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Acid Reflux Center

Wheat and Acid Reflux

author image Tanja Babic
Dr. Tanja Babic is a neuroscientist who spent nearly a decade conducting neuroscience research and has published articles in various scientific journals. She received a PhD from the University of Western Ontario and worked as a researcher at the Pennsylvania State University. She is now a writer who enjoys explaining latest research findings to general audiences.
Wheat and Acid Reflux
Slices of wheat bread on a plate Photo Credit ekgarin/iStock/Getty Images

Acid reflux occurs when acidic stomach contents travel up into the esophagus, causing irritation and pain. Also known as heartburn, this common symptom affects up to 20 percent of the population at least once a week, according to the "American College of Gastroenterology" in a February 2013 report. Along with medications, lifestyle and diet modifications are important for symptom management. Whole wheat foods and a diet high in fiber are linked to symptom improvement and a lower risk of acid reflux. However, for a small proportion of the population who have celiac disease, wheat can actually aggravate acid reflux.

Acid Reflux Triggers

Foods containing wheat are prevalent in the American diet. When ground into flour, wheat is a main ingredient in bread, buns, crackers, tortillas, breakfast cereals, pasta and many other foods. For most people, wheat is well tolerated and does not aggravate acid reflux. If a wheat-containing meal or snack causes symptoms, it's helpful to understand common trigger foods to determine what food really is to blame. For example, if a breakfast of coffee and wheat toast causes symptoms, the caffeine is the more likely trigger. If a late dinner of lasagna and wine causes heartburn, the culprit could be the high-fat cheese, the acidic or spicy sauce, the late night eating or the alcohol -- all common triggers of acid reflux. Because of a lack of research on the effectiveness of blanket food restrictions, the American College of Gastroenterology's 2013 clinical practice guidelines recommend an individual approach to pinpointing and ultimately avoiding foods that worsen symptoms.

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Fiber and Acid Reflux

The type of fiber found in wheat bran and wheat germ is not digested, and as it moves through the digestive tract, this fiber adds bulk to the intestinal contents and softens the stool. Eating more fiber is recommended for those suffering from various digestive disorders, including constipation and irritable bowel syndrome. A small study published in the January 2005 issue of "Gut" found that a high fiber intake was also linked to a lower risk of acid reflux symptoms. More research is needed to confirm these findings, and to learn how much fiber is needed to achieve real benefits. High fiber wheat foods include intact grains such as wheat berries, bulgar or cracked wheat, and whole wheat flour -- which is used to make whole wheat bread, buns, tortillas, crackers and cereals.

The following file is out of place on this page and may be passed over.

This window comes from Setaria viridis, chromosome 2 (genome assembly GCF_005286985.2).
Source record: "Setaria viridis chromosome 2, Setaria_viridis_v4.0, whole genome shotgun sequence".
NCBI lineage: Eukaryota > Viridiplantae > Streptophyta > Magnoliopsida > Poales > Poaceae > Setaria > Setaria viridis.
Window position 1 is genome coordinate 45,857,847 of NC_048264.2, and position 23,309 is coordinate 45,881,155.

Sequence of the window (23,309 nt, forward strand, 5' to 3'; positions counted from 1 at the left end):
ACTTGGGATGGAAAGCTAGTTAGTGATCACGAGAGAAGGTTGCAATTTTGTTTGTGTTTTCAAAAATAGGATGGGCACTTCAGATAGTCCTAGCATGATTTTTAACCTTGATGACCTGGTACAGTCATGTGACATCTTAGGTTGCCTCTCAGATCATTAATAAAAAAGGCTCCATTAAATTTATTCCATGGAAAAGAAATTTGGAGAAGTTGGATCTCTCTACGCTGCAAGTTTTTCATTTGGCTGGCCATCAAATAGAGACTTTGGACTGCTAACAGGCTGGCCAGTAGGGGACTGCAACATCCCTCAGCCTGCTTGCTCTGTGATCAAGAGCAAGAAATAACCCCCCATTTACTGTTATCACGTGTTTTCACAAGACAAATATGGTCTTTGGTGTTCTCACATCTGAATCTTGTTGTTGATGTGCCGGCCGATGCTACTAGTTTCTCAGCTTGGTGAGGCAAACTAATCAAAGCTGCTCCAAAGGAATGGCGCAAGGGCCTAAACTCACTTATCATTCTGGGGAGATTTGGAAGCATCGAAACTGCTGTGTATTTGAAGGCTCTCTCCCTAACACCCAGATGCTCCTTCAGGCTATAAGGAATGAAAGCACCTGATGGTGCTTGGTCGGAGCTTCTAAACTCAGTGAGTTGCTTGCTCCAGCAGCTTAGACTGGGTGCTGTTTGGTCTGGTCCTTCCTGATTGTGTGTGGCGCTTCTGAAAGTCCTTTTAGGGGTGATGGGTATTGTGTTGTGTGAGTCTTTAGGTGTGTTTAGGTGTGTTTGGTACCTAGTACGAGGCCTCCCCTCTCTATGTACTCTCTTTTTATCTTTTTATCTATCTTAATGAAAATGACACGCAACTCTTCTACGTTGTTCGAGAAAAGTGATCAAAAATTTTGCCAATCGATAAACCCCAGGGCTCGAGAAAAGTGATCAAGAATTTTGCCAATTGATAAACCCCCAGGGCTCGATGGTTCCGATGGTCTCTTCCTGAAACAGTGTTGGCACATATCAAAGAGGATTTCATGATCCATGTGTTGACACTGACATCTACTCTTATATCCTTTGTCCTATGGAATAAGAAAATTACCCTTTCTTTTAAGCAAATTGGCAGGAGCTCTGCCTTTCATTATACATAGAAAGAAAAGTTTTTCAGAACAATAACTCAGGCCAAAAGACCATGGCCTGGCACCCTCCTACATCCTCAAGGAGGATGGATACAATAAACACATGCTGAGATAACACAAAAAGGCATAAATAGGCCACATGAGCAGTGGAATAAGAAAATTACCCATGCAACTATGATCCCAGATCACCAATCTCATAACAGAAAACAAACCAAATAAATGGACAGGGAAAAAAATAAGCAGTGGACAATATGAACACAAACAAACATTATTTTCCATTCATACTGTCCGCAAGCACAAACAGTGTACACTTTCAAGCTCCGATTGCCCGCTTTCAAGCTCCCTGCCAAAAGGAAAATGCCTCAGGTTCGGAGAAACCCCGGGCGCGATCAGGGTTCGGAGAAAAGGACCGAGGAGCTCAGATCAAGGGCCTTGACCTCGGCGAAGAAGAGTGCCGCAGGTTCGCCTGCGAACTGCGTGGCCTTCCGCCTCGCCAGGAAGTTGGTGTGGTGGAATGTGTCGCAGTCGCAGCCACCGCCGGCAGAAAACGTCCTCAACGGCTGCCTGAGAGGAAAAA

Whole Wheat and Weight

According to the American College of Gastroenterology, maintaining a healthy body weight is one most effective strategies for preventing and managing the symptoms of acid reflux. Extra body weight can increase pressure on the stomach, which can make the stomach contents more likely to travel up into the esophagus or throat. A research summary published in the March 2011 "Journal of Nutrition" reported that 14 studies have linked a higher intake of whole grains, including whole wheat foods, to a reduced weight or waist size. Although these studies did not directly address the risk of acid reflux, they show that a diet including whole grains plays an important role in weight management, which can in turn aid acid reflux prevention and management.

Wheat and Celiac Disease

While wheat is generally well tolerated by most people with acid reflux, it can aggravate the symptoms in people with celiac disease. In this population, gluten, a protein found in wheat, causes irritation and inflammation of the intestines. A March 2011 report published in "Clinical Gastroenterology and Hepatology" found that study participants with celiac disease were six times more likely to have moderate to severe acid reflux symptoms compared to study controls who did not have celiac disease. In addition, a gluten-free diet that by nature excludes wheat was linked to a significant and sustained improvement in symptoms.

Precautions and Next Steps

Among lifestyle management strategies for acid reflux, weight loss and sleeping with the head elevated are the most supported by research. Eating a nutritious, high fiber diet that includes whole grains may assist in weight management and obesity prevention and may reduce the risk of acid reflux, although wheat is best avoided by anyone intolerant or allergic to wheat or gluten. Anyone with frequent or severe acid reflux needs to see a doctor to discuss treatment options and prevention strategies, as untreated acid reflux can lead to serious health problems. In addition, a suspected allergy or intolerance to wheat or gluten needs to be evaluated by a doctor.

Medical advisor: Jonathan E. Aviv, M.D., FACS

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